Wierd bug - of which kind?

Hey guys!

I would say that I am an experienced programmer, not an experienced microcontroller programmer though. I got a wierd bug in a simple program that I cannot quite figure out. I hope that you guys can help me understand it. First of all the following code snippet (taken straight from Arduino’s delay-function reference page - with a little adaption):

int ledPin = 13;                 // LED connected to digital pin 13
// #define ledPin 13  // If using this line instead of the one above, problems occur

void setup()
{
  pinMode(ledPin, OUTPUT);      // sets the digital pin as output
}

void loop()
{
  digitalWrite(ledPin, HIGH);   // sets the LED on
  delay(1000);                  // waits for a second
  digitalWrite(ledPin, LOW);    // sets the LED off
  delay(1000);                  // waits for a second
}

I got an Arduino UNO lying in front of me and an Arduino Mega 2560. When I upload that program in its original configuration I got my flashing test led on pin 13 - not problem on both boards. However, if I use the now uncommented #define-line instead of the int-variable for ledPin, I get no flashing Led what-so-ever on the Arduino UNO board. On the Mega 2560 board everything works just fine!

I know that both boards have different specifications/capabilities but the only thing I can think of is a memory problem (too little memory for only three times 13? I don’t assume that this is the problem…) or a bug in the runtime libraries.

I also made a test setup to test different pins (currently only tested pin 1) and I get the same results. Wierd enough the problem does not occur if I am using ledPin as variable anywhere in pinMode or digitalWrite at least once:

// The following code works:
int ledPin = 13;
[...]
  pinMode(13, OUTPUT); // <-- here
[...]
  digitalWrite(13, HIGH); // <-- here
  delay(1000);                  
  digitalWrite(13, LOW); // <-- or here, but once is enough
  delay(1000);              
[...]

This is so wierd that I simply do not know what the reason for this problem is. Does anyone know what the problem is?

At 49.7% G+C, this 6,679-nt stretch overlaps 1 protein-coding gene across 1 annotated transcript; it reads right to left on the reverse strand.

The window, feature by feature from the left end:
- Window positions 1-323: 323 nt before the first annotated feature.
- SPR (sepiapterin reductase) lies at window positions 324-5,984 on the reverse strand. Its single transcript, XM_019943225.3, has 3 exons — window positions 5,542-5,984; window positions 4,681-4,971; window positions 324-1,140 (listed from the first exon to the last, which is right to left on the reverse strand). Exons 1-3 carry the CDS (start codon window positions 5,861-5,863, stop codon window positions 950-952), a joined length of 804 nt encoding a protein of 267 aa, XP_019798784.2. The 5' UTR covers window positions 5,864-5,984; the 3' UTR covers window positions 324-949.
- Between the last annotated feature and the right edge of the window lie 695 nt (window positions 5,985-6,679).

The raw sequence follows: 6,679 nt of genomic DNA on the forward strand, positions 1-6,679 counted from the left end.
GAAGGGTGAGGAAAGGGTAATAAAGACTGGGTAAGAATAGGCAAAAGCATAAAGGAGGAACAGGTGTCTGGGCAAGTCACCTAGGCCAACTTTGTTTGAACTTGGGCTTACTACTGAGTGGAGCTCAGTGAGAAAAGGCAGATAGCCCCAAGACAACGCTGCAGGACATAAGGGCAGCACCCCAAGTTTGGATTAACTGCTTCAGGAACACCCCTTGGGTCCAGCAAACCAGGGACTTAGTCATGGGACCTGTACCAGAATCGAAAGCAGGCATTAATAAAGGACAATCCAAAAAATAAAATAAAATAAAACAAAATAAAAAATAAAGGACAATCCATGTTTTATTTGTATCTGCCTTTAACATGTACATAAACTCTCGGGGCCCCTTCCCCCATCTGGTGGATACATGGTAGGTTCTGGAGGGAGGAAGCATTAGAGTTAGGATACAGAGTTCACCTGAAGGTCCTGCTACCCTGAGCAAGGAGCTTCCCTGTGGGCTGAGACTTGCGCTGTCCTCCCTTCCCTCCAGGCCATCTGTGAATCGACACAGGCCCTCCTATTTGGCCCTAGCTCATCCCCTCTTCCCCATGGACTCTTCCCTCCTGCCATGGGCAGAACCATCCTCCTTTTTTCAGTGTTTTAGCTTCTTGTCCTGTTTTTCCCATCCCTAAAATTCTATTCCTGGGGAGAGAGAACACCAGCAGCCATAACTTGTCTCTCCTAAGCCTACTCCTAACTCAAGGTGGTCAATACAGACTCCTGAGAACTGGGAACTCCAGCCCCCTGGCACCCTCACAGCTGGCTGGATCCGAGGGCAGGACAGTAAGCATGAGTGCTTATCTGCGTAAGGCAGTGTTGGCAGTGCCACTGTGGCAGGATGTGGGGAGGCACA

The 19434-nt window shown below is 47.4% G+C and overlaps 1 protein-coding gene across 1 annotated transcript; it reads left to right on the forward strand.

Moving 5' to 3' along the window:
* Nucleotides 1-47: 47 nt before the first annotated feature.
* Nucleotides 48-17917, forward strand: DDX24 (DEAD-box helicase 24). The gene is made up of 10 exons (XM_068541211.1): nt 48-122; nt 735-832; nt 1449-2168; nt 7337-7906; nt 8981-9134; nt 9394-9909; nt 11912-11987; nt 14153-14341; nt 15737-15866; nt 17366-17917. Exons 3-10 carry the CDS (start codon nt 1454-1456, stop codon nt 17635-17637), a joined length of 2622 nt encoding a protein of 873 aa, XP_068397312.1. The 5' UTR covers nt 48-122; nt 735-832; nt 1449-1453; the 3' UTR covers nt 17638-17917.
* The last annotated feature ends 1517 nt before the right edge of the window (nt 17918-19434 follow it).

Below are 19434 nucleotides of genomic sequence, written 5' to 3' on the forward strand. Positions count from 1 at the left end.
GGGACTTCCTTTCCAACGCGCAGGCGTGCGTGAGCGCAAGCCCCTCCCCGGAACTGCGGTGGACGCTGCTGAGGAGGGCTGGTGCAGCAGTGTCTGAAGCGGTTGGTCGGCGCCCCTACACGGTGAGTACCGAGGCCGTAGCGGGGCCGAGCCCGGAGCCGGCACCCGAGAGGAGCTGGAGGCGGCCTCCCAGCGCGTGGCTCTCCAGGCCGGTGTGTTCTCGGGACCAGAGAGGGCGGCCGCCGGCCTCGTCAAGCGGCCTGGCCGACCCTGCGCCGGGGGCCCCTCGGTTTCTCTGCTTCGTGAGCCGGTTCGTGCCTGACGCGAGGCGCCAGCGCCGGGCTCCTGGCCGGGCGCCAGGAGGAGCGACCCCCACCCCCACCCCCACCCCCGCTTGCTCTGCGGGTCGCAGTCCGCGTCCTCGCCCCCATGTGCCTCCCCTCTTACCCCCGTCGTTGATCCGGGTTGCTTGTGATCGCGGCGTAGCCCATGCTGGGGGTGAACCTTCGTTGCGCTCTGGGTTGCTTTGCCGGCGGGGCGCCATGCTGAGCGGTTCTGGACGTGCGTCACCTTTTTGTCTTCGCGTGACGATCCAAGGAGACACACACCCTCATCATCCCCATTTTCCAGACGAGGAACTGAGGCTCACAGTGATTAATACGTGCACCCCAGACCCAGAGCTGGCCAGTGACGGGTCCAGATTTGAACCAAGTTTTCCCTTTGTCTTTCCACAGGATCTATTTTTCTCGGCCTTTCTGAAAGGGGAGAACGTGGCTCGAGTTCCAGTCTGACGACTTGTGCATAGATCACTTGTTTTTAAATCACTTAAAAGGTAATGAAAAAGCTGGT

S**t, forgot to change my placeholder title to something meaningful

Well I just tried it on my Uno and it works for either line defining that pin for me.

Thanks for trying!

Perhaps as little extra information: I was testing on an UNO rev 2 - do you have a different rev number perhaps?

This is so wierd that I simply do not know what the reason for this problem is. Does anyone know what the problem is?

Grumpy_Mike:
Well I just tried it on my Uno and it works for either line defining that pin for me.

This suggests to me that perhaps the two of you are not using the same version of the IDE on the same OS.

So, which are you two using?

Just got the same idea... Fireing up my Ubuntu machine now.

I programmed my Arduino using Arch Linux with the current packages that were availabe using pacman. Now I will try it under Ubuntu 10.11. will post my results in here.

It was one of the first Unos before there was any rev number so I guess it is a rev 1. I am on a Mac.

Wierd enough the problem does not occur if I am using ledPin as variable anywhere in pinMode or digitalWrite at least once:

This sounds suspiciously like that problem with the boot loader that came up the other week where it would not initialise a variable with -1

Might be time to break out Nick Gammon's char foo; solution
declare a useless variable at the very top of the program. Sometimes the IDE mangles translating your sketch into a compilable program.

It was one of the first Unos before there was any rev number so I guess it is a rev 1. I am on a Mac.

I think the IDE had version numbers by the time the UNO was released…

Okay guys… I tested everything a bit more with help of my Ubuntu machine. My suspicion it is a compiler-problem:

Programs created and uploaded by my Ubuntu System work fine, but the ones from my Arch Linux installation do not. The compiler versions are:

Arch Linux (32bit):

avr-c++ (GCC) 4.6.2
Copyright (C) 2011 Free Software Foundation, Inc.
This is free software; see the source for copying conditions.  There is NO
warranty; not even for MERCHANTABILITY or FITNESS FOR A PARTICULAR PURPOSE.

Ubuntu (64bit):

avr-g++ (GCC) 4.5.3
Copyright (C) 2010 Free Software Foundation, Inc.
This is free software; see the source for copying conditions.  There is NO
warranty; not even for MERCHANTABILITY or FITNESS FOR A PARTICULAR PURPOSE.

The binary file sizes differ and well… I think I should try to upload the binary of one machine with the other just to be sure that it are the binaries. I used for my tests the same versions of the IDE on both machines - downloaded them both within the last 3 hours.